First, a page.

Moralizing religions encourage people to anticipate supernatural punishments for violating moral norms, even in anonymous interactions. This is thought to be one way large-scale societies have solved cooperative dilemmas. Previous research has overwhelmingly focused on the effects of moralizing gods, and has yet to thoroughly examine other religious moralising systems, such as karma, to which billions of people subscribe worldwide. In two pre-registered studies conducted with Chinese Singaporeans, we compare the moralizing effects of belief in karma, reincarnation, and ancestral spirits to those of Christianity. In Study 1 (N=582), we found that Buddhists and Taoists (karmic religions) judge individual actions as having greater consequences in this life and the next, compared to Christians. Pointing to the specific role of karma beliefs in these judgements, these effects were replicated in comparisons of participants from the non-karmic religions/groups (Christian and non-religious) who did or did not endorse karma belief. Study 2 (N=830) exploited religious syncretism in this population by reminding participants about either moral afterlife beliefs (reincarnation or heaven/hell), ancestor veneration beliefs, or neither, before assessing norms of generosity in a series of hypothetical dictator games. When reminded of their ancestor veneration beliefs, Buddhists and Taoists (but not Christians) endorsed parochial prosocial norms, expressing willingness to give more to their family and religious group than did those in the control condition. Moral afterlife beliefs increased generosity to strangers for all groups. Taken together, these results provide evidence that different religious beliefs can foster and maintain different prosocial and cooperative norms.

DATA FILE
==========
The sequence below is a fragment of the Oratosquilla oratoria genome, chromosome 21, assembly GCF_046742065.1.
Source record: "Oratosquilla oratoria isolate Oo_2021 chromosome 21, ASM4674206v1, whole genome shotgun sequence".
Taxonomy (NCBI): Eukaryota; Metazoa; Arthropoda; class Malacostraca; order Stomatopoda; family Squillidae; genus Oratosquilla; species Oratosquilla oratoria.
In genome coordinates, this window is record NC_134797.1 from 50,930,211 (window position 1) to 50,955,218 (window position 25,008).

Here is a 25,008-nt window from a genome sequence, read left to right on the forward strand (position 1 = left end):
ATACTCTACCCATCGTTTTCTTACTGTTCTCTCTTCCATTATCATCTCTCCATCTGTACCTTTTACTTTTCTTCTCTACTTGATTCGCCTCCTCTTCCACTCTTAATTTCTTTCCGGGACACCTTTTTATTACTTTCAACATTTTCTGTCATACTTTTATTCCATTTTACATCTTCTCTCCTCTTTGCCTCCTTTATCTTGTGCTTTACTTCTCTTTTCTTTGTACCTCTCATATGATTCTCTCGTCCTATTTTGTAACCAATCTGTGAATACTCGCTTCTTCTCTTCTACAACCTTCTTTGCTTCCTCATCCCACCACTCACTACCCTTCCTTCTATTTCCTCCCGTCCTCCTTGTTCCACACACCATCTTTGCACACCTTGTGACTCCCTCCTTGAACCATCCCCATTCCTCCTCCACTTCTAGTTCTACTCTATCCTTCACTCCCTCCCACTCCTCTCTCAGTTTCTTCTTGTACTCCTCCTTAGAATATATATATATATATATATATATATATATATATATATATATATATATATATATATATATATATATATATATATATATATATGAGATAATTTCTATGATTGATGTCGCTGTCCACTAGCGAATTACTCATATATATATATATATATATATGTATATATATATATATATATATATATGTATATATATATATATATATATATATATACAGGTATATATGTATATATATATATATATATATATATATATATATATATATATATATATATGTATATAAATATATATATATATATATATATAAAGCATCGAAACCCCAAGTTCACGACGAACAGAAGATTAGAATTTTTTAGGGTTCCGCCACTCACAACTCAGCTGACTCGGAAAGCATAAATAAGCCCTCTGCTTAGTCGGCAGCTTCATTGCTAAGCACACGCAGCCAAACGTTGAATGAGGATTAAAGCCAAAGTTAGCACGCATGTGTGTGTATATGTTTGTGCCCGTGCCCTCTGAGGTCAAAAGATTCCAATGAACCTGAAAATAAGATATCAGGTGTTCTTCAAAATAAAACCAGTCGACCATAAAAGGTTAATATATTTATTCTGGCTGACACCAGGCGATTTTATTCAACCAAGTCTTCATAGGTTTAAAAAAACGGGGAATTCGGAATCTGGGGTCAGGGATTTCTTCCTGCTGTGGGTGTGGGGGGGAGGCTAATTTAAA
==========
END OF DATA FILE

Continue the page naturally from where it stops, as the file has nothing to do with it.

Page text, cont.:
Willard, Aiyana K.Baimel, Adam
Turpin, HughJong, JonathanWhitehouse, Harvey
Department of Psychology, Health and Professional Development
Year of publication: 2020Date of RADAR deposit: 2020-06-11